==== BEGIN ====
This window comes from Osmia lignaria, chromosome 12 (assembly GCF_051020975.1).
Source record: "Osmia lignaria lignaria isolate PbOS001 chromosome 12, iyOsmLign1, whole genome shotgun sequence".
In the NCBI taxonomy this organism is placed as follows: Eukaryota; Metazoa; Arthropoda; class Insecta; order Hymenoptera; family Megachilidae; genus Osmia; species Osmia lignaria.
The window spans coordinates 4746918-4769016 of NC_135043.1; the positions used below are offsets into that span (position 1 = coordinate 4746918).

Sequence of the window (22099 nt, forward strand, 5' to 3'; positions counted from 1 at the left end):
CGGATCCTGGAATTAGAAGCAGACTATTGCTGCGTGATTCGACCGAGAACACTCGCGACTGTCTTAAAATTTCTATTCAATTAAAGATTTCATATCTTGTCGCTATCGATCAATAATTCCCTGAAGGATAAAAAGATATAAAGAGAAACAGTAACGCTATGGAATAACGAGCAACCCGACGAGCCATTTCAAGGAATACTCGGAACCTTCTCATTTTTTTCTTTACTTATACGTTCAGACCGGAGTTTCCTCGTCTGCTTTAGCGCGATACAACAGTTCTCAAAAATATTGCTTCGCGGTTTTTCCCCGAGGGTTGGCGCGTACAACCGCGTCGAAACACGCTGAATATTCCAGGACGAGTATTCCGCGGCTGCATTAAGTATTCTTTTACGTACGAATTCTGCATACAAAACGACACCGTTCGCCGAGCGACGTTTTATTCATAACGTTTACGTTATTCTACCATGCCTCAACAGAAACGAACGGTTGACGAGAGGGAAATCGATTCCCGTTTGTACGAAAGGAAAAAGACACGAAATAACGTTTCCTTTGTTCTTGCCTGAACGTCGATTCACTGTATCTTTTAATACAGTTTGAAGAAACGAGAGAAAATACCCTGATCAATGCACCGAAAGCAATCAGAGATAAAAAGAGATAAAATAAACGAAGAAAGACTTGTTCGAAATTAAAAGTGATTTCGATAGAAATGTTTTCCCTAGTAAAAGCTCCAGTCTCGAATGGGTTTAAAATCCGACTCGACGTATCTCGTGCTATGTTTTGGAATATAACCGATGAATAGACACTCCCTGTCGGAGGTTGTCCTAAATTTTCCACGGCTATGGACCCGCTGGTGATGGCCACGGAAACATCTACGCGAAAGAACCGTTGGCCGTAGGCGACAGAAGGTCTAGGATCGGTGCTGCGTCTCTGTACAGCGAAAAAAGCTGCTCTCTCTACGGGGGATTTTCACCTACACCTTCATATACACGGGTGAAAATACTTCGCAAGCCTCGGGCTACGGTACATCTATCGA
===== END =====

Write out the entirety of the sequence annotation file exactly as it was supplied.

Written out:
This window comes from Osmia lignaria, chromosome 12 (assembly GCF_051020975.1).
Source record: "Osmia lignaria lignaria isolate PbOS001 chromosome 12, iyOsmLign1, whole genome shotgun sequence".
In the NCBI taxonomy this organism is placed as follows: Eukaryota; Metazoa; Arthropoda; class Insecta; order Hymenoptera; family Megachilidae; genus Osmia; species Osmia lignaria.
The window spans coordinates 4746918-4769016 of NC_135043.1; the positions used below are offsets into that span (position 1 = coordinate 4746918).

Sequence of the window (22099 nt, forward strand, 5' to 3'; positions counted from 1 at the left end):
CGGATCCTGGAATTAGAAGCAGACTATTGCTGCGTGATTCGACCGAGAACACTCGCGACTGTCTTAAAATTTCTATTCAATTAAAGATTTCATATCTTGTCGCTATCGATCAATAATTCCCTGAAGGATAAAAAGATATAAAGAGAAACAGTAACGCTATGGAATAACGAGCAACCCGACGAGCCATTTCAAGGAATACTCGGAACCTTCTCATTTTTTTCTTTACTTATACGTTCAGACCGGAGTTTCCTCGTCTGCTTTAGCGCGATACAACAGTTCTCAAAAATATTGCTTCGCGGTTTTTCCCCGAGGGTTGGCGCGTACAACCGCGTCGAAACACGCTGAATATTCCAGGACGAGTATTCCGCGGCTGCATTAAGTATTCTTTTACGTACGAATTCTGCATACAAAACGACACCGTTCGCCGAGCGACGTTTTATTCATAACGTTTACGTTATTCTACCATGCCTCAACAGAAACGAACGGTTGACGAGAGGGAAATCGATTCCCGTTTGTACGAAAGGAAAAAGACACGAAATAACGTTTCCTTTGTTCTTGCCTGAACGTCGATTCACTGTATCTTTTAATACAGTTTGAAGAAACGAGAGAAAATACCCTGATCAATGCACCGAAAGCAATCAGAGATAAAAAGAGATAAAATAAACGAAGAAAGACTTGTTCGAAATTAAAAGTGATTTCGATAGAAATGTTTTCCCTAGTAAAAGCTCCAGTCTCGAATGGGTTTAAAATCCGACTCGACGTATCTCGTGCTATGTTTTGGAATATAACCGATGAATAGACACTCCCTGTCGGAGGTTGTCCTAAATTTTCCACGGCTATGGACCCGCTGGTGATGGCCACGGAAACATCTACGCGAAAGAACCGTTGGCCGTAGGCGACAGAAGGTCTAGGATCGGTGCTGCGTCTCTGTACAGCGAAAAAAGCTGCTCTCTCTACGGGGGATTTTCACCTACACCTTCATATACACGGGTGAAAATACTTCGCAAGCCTCGGGCTACGGTACATCTATCGA